Boris Johnson finally met with Covid bereaved families for more than a year after promising to come face-to-face with those affected by the pandemic.
The PM hosted a private meeting with representatives of Covid-19 bereaved families for the Justice Group on Tuesday afternoon at number 10.
In a meeting that lasted more than an hour and took place outside at the request of families, five people shared how their loved ones caught the virus and died.
Mr Johnson told them he had committed to appoint a chair to investigate Covid before Christmas this year and that bereaved families would have input on the decision. He has previously said the investigation would begin in the spring of 2022.
Joe Goodman, co-founder of Justice for COVID-19 Bereaved Families, described the meeting as a “positive step”, but added that “we are still disappointed that there is a lack of urgency in moving the investigation forward. Don’t know what he’s waiting for.”
“It’s been really hurtful and it seems we’ve run out of any meaningful dialogue so far.
“We challenged them on the fact that we are being told that the pandemic is still on and hence investigation cannot start, while on the other hand we see that people are not wearing masks in Parliament. At this point in time the messaging looks like they are saying that the pandemic is over.
“Why can’t the process of appointing the chairman start from tomorrow? They gave a timeline before Christmas but it could be faster.
Joe Goodman said a retired High Court judge might be a suitable candidate to preside over the investigation.
He said the group had only been given a week’s notice about the meeting with the prime minister, adding: “We don’t know why especially now. [the prime minister decided to have the meeting]. No real clue about the timing.”
Members of the five families – Joe Goodman, Fran Hall, Lobby Akinola, Charlie Williams and Hannah Brady – were told by Mr Johnson that the National COVID Memorial Wall is a “good candidate to be a “permanent national monument. I support it, it Very dynamic.”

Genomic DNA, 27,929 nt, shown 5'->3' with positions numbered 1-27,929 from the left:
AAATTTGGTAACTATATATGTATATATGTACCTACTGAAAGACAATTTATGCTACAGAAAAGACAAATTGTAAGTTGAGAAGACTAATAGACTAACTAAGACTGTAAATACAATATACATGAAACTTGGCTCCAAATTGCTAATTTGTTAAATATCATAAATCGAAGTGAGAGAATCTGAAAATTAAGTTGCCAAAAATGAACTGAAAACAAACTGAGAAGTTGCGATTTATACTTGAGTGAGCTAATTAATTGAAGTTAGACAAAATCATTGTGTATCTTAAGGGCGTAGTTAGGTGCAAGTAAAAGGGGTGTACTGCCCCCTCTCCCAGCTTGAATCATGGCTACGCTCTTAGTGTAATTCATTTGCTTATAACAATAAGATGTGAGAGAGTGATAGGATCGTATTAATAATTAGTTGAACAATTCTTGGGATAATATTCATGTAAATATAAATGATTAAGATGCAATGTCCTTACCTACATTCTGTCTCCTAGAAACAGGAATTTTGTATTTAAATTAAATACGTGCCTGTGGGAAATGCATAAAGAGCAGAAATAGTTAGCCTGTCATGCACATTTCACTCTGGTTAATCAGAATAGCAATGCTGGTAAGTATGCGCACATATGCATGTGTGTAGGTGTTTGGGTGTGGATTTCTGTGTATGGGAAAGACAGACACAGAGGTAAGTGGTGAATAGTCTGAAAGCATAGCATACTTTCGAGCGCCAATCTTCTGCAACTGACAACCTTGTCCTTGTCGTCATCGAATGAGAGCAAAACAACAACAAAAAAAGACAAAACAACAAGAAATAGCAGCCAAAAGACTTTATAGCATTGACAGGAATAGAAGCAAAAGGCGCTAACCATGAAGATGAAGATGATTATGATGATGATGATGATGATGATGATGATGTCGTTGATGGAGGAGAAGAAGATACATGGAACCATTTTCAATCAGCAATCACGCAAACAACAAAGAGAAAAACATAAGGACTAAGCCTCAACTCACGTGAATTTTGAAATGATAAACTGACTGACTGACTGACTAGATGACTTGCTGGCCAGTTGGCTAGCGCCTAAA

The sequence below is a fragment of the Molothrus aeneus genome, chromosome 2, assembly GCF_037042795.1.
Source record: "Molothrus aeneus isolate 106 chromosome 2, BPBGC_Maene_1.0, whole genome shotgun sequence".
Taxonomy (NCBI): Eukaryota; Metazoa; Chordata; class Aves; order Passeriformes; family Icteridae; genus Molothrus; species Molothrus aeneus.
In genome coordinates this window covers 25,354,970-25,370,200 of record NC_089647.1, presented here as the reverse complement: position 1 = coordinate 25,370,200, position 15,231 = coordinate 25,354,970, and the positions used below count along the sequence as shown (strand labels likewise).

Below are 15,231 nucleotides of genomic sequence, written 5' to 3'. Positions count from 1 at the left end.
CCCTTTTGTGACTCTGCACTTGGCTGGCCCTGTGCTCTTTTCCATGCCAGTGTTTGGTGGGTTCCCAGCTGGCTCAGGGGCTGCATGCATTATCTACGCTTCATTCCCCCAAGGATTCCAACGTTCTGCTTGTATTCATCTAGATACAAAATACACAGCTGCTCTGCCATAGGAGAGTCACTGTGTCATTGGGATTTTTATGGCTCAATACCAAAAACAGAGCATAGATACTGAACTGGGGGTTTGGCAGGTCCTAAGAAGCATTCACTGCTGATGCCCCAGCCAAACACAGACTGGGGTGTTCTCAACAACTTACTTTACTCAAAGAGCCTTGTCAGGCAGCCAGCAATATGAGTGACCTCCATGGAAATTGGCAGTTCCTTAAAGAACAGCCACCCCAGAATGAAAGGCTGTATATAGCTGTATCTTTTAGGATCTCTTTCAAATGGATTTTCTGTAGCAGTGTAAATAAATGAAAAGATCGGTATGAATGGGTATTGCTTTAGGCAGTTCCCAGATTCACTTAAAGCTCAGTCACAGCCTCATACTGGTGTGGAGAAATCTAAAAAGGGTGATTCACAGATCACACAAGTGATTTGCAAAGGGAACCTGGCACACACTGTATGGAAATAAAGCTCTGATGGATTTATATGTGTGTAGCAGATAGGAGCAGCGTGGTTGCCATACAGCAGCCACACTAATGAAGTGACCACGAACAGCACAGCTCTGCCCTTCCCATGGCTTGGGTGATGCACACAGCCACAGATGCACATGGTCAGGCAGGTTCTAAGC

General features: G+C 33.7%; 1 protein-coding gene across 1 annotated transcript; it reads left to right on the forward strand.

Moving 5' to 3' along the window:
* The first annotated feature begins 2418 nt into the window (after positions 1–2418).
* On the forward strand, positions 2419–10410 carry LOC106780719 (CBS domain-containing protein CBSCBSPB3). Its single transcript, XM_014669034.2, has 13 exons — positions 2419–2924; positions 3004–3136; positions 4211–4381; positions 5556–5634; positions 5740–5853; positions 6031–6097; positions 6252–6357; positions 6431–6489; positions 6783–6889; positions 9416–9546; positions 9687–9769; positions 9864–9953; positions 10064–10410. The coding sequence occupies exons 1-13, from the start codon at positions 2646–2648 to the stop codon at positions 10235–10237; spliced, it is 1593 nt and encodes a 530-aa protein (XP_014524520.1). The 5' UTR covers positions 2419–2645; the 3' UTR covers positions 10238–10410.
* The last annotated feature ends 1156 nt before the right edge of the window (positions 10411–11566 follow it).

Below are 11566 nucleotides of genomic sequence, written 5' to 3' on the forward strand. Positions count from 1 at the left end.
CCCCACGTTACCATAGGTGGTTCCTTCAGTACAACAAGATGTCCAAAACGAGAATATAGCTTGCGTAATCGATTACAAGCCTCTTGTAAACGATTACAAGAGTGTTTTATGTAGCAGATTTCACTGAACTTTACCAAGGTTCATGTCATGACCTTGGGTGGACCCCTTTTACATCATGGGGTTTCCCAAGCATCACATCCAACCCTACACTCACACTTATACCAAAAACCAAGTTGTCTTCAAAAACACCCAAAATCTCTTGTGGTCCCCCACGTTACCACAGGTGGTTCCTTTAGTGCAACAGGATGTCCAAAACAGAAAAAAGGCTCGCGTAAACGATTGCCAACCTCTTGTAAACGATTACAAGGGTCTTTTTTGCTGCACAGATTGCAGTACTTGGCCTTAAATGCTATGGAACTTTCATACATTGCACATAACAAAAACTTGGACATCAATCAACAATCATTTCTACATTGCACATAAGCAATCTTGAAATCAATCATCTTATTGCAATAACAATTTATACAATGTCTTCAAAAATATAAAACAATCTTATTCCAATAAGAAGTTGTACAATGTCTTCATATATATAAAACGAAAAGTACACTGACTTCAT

The prime minister also agreed that his government would engage with families around the need to increase bereavement support.
Families talk to reporters about their lost loved ones at the National Covid Memorial Wall after meeting with Mr Johnson.
Lobby Akinola lost his father to Covid during the first wave of the pandemic in April.
Speaking about how his family coped in the first lockdown, he said: “Everyone in my family at that time was a key worker. My dad worked as a day caregiver for a mental health charity. My mother was a pharmacist. We think either he or my mother caught Covid from work. “
Even before he fell ill, Lobby’s father was taking the Femi pandemic seriously. “He was sending us medical journals and telling us to be so careful,” Lobby remembered.
“When he started falling ill, my mother was isolated in the bedroom and he was isolated in the living room. When people were in the room they even refused to speak because they didn’t want to spread the virus.”
But despite calling 111 several times, his father was constantly advised to stay at home. Lobby said: “The reaction was always that he should stay at home because he was a healthy boy – he went to the gym, he exercised, he had an allotment. Spoke to GP but again he asked her to stay at home.
“When he started coughing up blood, he was given antibiotics. We thought he was recovering and one morning my mother came downstairs and found him dead on the couch.”
Tuesday’s meeting gave the lobby a chance to tell the story of his family. He added: “It was nice to talk to the Prime Minister to express himself and it felt like he listened.
“But I would say we left wanting more urgency. It’s good to hear about the commitment to the chair and the name of a responsible minister. But ultimately we were hearing the same reactions we heard earlier as to why the investigation now Couldn’t start.
“We are seeing a rise in numbers again. How many times will this cycle happen?”
Elkan Abrahamson, director and head of principal inquiries at law firm Brody Jackson Cantor, will represent the group in the upcoming investigation.
He has represented families in the Hillsborough and Manchester Arena bombing inquiries.
Credit: www.independent.co.uk /